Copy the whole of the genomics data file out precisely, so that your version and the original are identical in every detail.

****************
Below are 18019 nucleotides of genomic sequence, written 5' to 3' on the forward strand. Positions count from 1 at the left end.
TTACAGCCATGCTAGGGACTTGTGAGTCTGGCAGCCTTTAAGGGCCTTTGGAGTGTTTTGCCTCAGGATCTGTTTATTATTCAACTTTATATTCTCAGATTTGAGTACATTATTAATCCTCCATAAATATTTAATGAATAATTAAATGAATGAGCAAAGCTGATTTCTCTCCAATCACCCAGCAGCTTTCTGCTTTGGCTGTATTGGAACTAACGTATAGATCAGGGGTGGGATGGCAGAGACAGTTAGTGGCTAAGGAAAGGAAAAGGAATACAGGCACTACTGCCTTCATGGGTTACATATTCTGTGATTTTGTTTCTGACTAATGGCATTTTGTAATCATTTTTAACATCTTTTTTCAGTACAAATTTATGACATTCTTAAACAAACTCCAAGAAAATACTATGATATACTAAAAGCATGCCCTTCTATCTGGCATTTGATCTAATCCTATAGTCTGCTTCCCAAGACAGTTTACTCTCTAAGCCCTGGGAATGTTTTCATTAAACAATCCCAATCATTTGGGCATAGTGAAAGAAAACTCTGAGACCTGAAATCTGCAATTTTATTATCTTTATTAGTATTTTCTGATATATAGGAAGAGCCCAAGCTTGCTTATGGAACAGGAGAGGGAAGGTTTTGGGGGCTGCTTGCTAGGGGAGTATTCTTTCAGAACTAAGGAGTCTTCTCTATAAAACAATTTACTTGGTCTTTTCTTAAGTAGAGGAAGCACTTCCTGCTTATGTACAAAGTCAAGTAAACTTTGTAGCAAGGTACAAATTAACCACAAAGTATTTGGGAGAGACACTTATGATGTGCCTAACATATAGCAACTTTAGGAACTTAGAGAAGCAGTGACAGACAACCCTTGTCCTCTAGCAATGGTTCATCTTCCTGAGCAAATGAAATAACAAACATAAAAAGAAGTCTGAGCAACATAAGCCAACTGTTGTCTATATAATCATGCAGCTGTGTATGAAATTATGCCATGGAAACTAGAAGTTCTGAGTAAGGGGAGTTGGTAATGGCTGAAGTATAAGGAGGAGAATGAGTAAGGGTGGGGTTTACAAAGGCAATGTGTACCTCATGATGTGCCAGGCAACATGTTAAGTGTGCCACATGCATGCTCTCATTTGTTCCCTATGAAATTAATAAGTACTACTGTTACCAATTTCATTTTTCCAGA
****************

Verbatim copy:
Below are 18019 nucleotides of genomic sequence, written 5' to 3' on the forward strand. Positions count from 1 at the left end.
TTACAGCCATGCTAGGGACTTGTGAGTCTGGCAGCCTTTAAGGGCCTTTGGAGTGTTTTGCCTCAGGATCTGTTTATTATTCAACTTTATATTCTCAGATTTGAGTACATTATTAATCCTCCATAAATATTTAATGAATAATTAAATGAATGAGCAAAGCTGATTTCTCTCCAATCACCCAGCAGCTTTCTGCTTTGGCTGTATTGGAACTAACGTATAGATCAGGGGTGGGATGGCAGAGACAGTTAGTGGCTAAGGAAAGGAAAAGGAATACAGGCACTACTGCCTTCATGGGTTACATATTCTGTGATTTTGTTTCTGACTAATGGCATTTTGTAATCATTTTTAACATCTTTTTTCAGTACAAATTTATGACATTCTTAAACAAACTCCAAGAAAATACTATGATATACTAAAAGCATGCCCTTCTATCTGGCATTTGATCTAATCCTATAGTCTGCTTCCCAAGACAGTTTACTCTCTAAGCCCTGGGAATGTTTTCATTAAACAATCCCAATCATTTGGGCATAGTGAAAGAAAACTCTGAGACCTGAAATCTGCAATTTTATTATCTTTATTAGTATTTTCTGATATATAGGAAGAGCCCAAGCTTGCTTATGGAACAGGAGAGGGAAGGTTTTGGGGGCTGCTTGCTAGGGGAGTATTCTTTCAGAACTAAGGAGTCTTCTCTATAAAACAATTTACTTGGTCTTTTCTTAAGTAGAGGAAGCACTTCCTGCTTATGTACAAAGTCAAGTAAACTTTGTAGCAAGGTACAAATTAACCACAAAGTATTTGGGAGAGACACTTATGATGTGCCTAACATATAGCAACTTTAGGAACTTAGAGAAGCAGTGACAGACAACCCTTGTCCTCTAGCAATGGTTCATCTTCCTGAGCAAATGAAATAACAAACATAAAAAGAAGTCTGAGCAACATAAGCCAACTGTTGTCTATATAATCATGCAGCTGTGTATGAAATTATGCCATGGAAACTAGAAGTTCTGAGTAAGGGGAGTTGGTAATGGCTGAAGTATAAGGAGGAGAATGAGTAAGGGTGGGGTTTACAAAGGCAATGTGTACCTCATGATGTGCCAGGCAACATGTTAAGTGTGCCACATGCATGCTCTCATTTGTTCCCTATGAAATTAATAAGTACTACTGTTACCAATTTCATTTTTCCAGA